I say this not to make my readers feel sorry for me, just to explain why this blog is no longer thriving. Hopefully something will come along soon to rejuvenate me. I've been commissioned to write a series of horror posts this month for PopOptiq, which will probably consume my creative juices.

Friday, September 25, 2015

The Ugly American

"The only thing that is clear is that there's no clarity at all."
The Ugly American (1962) is an earnest but tin-eared drama. Director George Englund boils Eugene Burdick and William Lederer's critical novel into a position paper for Cold War liberalism. Marlon Brando's strong performance ballasts an otherwise crude, confused time capsule.

Harrison MacWhite (Marlon Brando) becomes Ambassador to the Asian nation of Sarkhan. Finding the country riven by political turmoil, he reaches out to opposition leader Deong (Eiji Okata), his old friend. But Deong's agitation for increasing independence leads MacWhite to brand him a Communist. This misunderstanding leads to a clash over Freedom Road, a construction project which becomes a symbol of American imperialism. Rejected by his erstwhile friend, Deong finds foreign Communists all too willing to help.

Shot partially in Thailand, The Ugly American is very much of its time. Kwen Sai (Kukrit Pamroj), Sarkhan's nepotistic, corrupt Prime Minister, evokes Ngo Dinh Diem, while MacWhite faces down rioters like Richard Nixon in Caracas. Having just escaped nuclear war over Cuba, America turned its attention to Vietnam, where Diem's regime tottered under domestic pressure; the CIA applied the death knell, necessitating military intervention. Like many a '60s liberal, Ugly American is queasily equivocal about projecting American power.

Englund and screenwriter Stewart Stern try to unravel Cold War complexities. When Deong attacks "Yankee imperialism," MacWhite decides he's a Communist and provokes a showdown. Deong is an earnest nationalist who criticizes American self-interest, but he's manipulated by real Communists. The real hero is Homer Atkins (Pat Hingle), a do-gooder engineer whose wife (Jocelyn Brando) runs a hospital. Their humanitarian efforts, not soldiers and propping up dictators, are the real way to win "hearts and minds."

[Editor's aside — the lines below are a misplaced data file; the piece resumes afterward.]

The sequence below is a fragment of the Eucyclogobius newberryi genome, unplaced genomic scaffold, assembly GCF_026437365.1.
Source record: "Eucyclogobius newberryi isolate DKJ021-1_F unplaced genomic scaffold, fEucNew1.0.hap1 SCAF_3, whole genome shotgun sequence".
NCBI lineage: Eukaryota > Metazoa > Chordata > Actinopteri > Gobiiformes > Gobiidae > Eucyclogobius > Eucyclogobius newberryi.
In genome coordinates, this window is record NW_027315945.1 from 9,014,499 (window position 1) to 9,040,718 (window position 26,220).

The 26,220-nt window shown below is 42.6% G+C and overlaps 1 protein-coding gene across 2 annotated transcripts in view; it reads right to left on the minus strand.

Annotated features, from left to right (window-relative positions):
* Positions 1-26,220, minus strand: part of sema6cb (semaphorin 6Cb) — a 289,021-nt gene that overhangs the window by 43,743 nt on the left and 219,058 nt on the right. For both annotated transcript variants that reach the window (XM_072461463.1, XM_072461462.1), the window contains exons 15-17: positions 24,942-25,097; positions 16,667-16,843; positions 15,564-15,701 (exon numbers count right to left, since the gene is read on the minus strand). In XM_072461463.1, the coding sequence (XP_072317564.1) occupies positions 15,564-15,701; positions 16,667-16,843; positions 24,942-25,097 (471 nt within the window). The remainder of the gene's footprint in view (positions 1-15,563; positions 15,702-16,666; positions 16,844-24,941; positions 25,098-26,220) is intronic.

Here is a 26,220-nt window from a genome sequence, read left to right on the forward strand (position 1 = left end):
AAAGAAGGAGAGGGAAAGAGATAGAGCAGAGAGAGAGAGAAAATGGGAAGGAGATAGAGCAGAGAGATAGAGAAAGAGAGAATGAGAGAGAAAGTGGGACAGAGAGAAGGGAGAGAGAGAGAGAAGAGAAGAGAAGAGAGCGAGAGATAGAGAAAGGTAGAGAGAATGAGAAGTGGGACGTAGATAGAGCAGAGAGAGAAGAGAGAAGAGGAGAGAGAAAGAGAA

When Ugly American's message isn't obvious, it's garbled. Kwen Sai goes from tin pot dictator to earnest reformer in a few scenes, while MacWhite's indiscretions are lost amidst a barrage of Communist atrocities. Despite its cynicism, American falls back on Red-baiting malapropisms. In an unintentionally hilarious scene, Deong joins a Commintern meeting with squirrelly Soviets, Mao-jacketed Chinese and local commies in a jungle tent! Strangely, there's no equivalent scene of MacWhite consulting corporation heads and CIA operatives.

Marlon Brando sells the drama through a strong performance. He's fairly restrained, mixing humor with eccentric touches like singing to a turtle. Yet Brando's friendly swagger gives way to stark forcefulness, making didactic debates about foreign policy almost interesting. Controlled, focused, and obviously invested in the message, Brando holds the film together.

While the American cast is undistinguished, the Asian stars offer some interest. Japanese star Eiji Okada (Hiroshima, Mon Amour) gets his only American role; despite his halting English, his anguished charisma makes a nice counterpoint to Brando. Kukrit Pamroj makes Kwen Sai a silky, ingratiating schemer too clever to be an American puppet. A politician himself, Pamroj later became Prime Minister of Thailand.